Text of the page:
Intelligence of fossil man

Glenn Morton (
Mon, 01 Sep 1997 22:42:02 -0500

Everybody on this list knows that I have been arguing for the past several
years that apologetics needs to come to grips with the activities and
humanity of the various fossil men. I just read an interesting article which
I would recommed to anyone interested in these issues. The article is Thomas
Wynn, "The Intelligence of Later Acheulean Hominids", Man 14:371-391.

In the article, Wynn uses Piaget's views of intelligence to evaluate the
mental abilities of the makers of tools at Isimila, Tanzania which dates
from around 300,000 years ago. I will quote from the article at length
because of the importance of the issue both to theology and to my view of
how christianity should deal with the flood and fossil man.

For those unfamiliar with Piaget's views (I am a novice) he defines the
development of modern human intelligence in terms of thinking type. I will
be loose and simple in my definitions for the purpose of this note.
Pre-operational thinking is what children do before they are fully
conscious. Operational thinking is what we adults do. There are various
types of operational thinking. Wynn deduces four main types of operational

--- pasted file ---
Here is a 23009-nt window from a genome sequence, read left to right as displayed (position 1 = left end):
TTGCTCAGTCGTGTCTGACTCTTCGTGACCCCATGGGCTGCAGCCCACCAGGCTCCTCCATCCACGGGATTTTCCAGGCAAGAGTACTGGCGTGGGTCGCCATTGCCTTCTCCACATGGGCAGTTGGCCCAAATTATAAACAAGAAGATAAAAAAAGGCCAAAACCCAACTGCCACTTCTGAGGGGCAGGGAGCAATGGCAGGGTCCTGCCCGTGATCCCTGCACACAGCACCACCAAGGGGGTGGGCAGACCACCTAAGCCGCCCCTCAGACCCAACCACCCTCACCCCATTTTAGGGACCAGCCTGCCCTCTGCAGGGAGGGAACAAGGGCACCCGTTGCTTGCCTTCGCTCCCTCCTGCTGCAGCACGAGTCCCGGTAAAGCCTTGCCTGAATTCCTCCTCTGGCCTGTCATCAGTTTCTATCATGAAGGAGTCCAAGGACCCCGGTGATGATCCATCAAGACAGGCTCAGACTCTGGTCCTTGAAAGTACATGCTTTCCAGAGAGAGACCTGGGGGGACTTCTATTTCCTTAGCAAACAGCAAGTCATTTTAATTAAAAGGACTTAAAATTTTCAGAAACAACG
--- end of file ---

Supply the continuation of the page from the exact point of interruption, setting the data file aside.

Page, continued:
thinking required for the manufacture of the Acheulean bifacial handaxe,
which was manufactured from 1.5 million-250 thousand years ago or so. These are:

1 Whole-part relations mathematically defined as A+A'=B, B+B'=C

Some tools require small retouches or modifications of small parts of the
tool in order for it to match the desired shape. This is evidence of
understanding the difference between the whole and it's parts.

2 Qualitative displacement spatial relationship mathematically defined as A<B<C
reversable to C>B>A
Each flaking operation to manufacture a straight edge requires the
concept of a relation between the size of the flake and the desired shape.

3 Spatio-temporal substitution
"This operation requires an understanding of the potential
interchangeability of relations that results in an equivalence.
An example of such interchangeability is the ability to recognise
familiar landmarks that are approached from a new
direction."~Thomas Wynn, "The Intelligence of Later Acheulean
Hominids," Man, 14:371-391, p. 380

Mathematically this is the relation: A1+A1'=A2+A2'=B

Example symmetrical bifacial handaxes. Each surface must mirror